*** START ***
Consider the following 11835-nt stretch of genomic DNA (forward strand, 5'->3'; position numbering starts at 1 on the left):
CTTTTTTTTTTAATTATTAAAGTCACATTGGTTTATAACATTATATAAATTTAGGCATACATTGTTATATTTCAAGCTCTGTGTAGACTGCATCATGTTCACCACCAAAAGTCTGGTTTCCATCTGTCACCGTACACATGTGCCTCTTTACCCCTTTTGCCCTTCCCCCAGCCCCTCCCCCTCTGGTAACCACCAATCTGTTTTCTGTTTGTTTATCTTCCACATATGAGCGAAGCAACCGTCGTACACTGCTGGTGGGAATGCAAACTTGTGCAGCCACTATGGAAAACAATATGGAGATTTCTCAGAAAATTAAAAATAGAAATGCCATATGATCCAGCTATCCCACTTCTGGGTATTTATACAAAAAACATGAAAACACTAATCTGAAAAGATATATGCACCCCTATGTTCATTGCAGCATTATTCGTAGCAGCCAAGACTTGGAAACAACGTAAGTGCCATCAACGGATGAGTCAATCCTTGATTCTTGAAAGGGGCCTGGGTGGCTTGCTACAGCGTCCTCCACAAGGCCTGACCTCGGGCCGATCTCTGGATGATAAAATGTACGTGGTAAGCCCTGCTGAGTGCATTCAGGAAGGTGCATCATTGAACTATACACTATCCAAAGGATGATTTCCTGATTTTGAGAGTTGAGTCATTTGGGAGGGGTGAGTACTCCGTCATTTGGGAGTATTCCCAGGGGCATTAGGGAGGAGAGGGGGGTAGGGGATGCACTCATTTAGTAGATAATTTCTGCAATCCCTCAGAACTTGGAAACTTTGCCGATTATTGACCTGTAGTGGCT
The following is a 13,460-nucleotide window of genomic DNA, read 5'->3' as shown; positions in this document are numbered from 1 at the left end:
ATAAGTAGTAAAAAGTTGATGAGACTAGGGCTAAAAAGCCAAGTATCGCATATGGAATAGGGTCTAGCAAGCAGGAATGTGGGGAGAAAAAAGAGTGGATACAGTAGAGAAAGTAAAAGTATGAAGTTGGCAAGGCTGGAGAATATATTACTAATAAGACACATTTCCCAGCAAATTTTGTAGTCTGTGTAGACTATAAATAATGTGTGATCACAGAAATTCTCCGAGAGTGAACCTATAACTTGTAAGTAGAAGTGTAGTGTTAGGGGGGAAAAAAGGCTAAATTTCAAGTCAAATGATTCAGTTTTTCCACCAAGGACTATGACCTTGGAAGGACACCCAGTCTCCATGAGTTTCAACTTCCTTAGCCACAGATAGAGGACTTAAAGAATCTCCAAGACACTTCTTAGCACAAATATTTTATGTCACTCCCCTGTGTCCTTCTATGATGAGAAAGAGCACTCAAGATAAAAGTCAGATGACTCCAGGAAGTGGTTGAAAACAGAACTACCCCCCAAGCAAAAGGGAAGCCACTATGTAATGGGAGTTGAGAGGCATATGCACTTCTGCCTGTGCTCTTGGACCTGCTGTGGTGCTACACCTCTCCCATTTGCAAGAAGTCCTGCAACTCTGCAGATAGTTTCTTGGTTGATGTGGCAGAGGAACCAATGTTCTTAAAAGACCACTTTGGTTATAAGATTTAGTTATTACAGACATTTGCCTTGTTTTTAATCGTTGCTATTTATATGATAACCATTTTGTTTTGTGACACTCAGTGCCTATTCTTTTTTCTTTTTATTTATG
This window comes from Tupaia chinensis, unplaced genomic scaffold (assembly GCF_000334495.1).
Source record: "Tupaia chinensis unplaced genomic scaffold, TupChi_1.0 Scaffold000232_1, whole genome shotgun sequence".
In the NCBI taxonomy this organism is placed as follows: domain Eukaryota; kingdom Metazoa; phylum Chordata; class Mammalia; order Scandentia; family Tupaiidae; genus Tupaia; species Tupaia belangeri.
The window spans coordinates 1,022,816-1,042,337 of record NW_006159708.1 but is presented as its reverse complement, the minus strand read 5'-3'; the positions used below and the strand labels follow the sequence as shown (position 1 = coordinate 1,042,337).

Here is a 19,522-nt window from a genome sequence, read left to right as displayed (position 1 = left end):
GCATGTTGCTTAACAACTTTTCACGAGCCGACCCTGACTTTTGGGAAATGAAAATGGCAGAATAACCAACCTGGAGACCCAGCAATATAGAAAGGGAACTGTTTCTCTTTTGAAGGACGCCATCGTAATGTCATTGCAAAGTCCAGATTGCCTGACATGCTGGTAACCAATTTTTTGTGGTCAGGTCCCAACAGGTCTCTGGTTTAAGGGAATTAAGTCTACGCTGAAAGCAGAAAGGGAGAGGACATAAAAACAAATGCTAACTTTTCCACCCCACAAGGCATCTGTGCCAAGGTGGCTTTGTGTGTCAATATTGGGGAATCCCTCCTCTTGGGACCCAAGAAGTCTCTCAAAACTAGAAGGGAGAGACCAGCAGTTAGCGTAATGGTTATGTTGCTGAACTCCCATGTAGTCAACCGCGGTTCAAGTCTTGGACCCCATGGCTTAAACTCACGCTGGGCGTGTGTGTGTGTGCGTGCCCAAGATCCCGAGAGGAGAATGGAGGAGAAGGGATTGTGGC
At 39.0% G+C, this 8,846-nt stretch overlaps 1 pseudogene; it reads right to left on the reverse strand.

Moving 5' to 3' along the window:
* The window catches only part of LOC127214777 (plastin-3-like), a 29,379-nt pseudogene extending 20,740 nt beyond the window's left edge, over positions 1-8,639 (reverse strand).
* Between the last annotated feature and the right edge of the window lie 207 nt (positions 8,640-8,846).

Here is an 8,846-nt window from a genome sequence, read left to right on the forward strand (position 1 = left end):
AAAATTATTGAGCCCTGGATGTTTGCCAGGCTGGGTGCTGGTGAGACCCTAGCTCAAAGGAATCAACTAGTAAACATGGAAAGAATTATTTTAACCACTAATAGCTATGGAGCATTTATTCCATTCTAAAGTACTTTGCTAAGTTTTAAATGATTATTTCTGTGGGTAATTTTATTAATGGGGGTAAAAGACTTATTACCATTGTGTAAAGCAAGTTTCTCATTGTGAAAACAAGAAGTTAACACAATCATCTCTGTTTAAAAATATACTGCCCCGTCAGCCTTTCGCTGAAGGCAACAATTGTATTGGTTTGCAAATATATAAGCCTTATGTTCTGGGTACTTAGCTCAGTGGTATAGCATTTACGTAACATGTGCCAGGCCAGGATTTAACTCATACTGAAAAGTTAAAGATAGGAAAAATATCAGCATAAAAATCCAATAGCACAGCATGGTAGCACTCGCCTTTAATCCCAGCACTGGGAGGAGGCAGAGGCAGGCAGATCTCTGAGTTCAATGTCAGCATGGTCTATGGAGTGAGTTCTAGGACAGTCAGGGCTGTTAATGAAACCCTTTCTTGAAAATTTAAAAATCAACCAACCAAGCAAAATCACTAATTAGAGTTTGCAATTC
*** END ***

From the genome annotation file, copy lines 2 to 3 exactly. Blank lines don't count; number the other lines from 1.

CTTTTTTTTTTAATTATTAAAGTCACATTGGTTTATAACATTATATAAATTTAGGCATACATTGTTATATTTCAAGCTCTGTGTAGACTGCATCATGTTCACCACCAAAAGTCTGGTTTCCATCTGTCACCGTACACATGTGCCTCTTTACCCCTTTTGCCCTTCCCCCAGCCCCTCCCCCTCTGGTAACCACCAATCTGTTTTCTGTTTGTTTATCTTCCACATATGAGCGAAGCAACCGTCGTACACTGCTGGTGGGAATGCAAACTTGTGCAGCCACTATGGAAAACAATATGGAGATTTCTCAGAAAATTAAAAATAGAAATGCCATATGATCCAGCTATCCCACTTCTGGGTATTTATACAAAAAACATGAAAACACTAATCTGAAAAGATATATGCACCCCTATGTTCATTGCAGCATTATTCGTAGCAGCCAAGACTTGGAAACAACGTAAGTGCCATCAACGGATGAGTCAATCCTTGATTCTTGAAAGGGGCCTGGGTGGCTTGCTACAGCGTCCTCCACAAGGCCTGACCTCGGGCCGATCTCTGGATGATAAAATGTACGTGGTAAGCCCTGCTGAGTGCATTCAGGAAGGTGCATCATTGAACTATACACTATCCAAAGGATGATTTCCTGATTTTGAGAGTTGAGTCATTTGGGAGGGGTGAGTACTCCGTCATTTGGGAGTATTCCCAGGGGCATTAGGGAGGAGAGGGGGGTAGGGGATGCACTCATTTAGTAGATAATTTCTGCAATCCCTCAGAACTTGGAAACTTTGCCGATTATTGACCTGTAGTGGCT
The following is a 13,460-nucleotide window of genomic DNA, read 5'->3' as shown; positions in this document are numbered from 1 at the left end: